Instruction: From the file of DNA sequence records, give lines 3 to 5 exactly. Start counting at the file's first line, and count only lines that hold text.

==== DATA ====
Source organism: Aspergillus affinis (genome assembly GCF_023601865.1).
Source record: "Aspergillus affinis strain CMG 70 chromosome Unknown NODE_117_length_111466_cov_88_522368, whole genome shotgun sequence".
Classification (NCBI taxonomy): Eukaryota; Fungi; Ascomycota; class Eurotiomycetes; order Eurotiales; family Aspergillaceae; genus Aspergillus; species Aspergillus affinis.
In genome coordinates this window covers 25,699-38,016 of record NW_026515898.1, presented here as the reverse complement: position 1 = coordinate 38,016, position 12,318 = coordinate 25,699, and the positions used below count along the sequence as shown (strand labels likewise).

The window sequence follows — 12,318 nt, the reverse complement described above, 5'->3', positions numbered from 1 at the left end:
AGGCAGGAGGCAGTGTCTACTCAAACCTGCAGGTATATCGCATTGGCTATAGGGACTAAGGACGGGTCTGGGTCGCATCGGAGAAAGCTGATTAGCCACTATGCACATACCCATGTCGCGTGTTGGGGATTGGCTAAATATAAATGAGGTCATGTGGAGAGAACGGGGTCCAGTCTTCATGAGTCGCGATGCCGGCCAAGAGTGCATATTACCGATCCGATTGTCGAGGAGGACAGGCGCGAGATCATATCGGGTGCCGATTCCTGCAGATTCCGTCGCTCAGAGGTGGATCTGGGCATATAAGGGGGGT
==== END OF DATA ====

Classification (NCBI taxonomy): Eukaryota; Fungi; Ascomycota; class Eurotiomycetes; order Eurotiales; family Aspergillaceae; genus Aspergillus; species Aspergillus affinis.
In genome coordinates this window covers 25,699-38,016 of record NW_026515898.1, presented here as the reverse complement: position 1 = coordinate 38,016, position 12,318 = coordinate 25,699, and the positions used below count along the sequence as shown (strand labels likewise).

The window sequence follows — 12,318 nt, the reverse complement described above, 5'->3', positions numbered from 1 at the left end: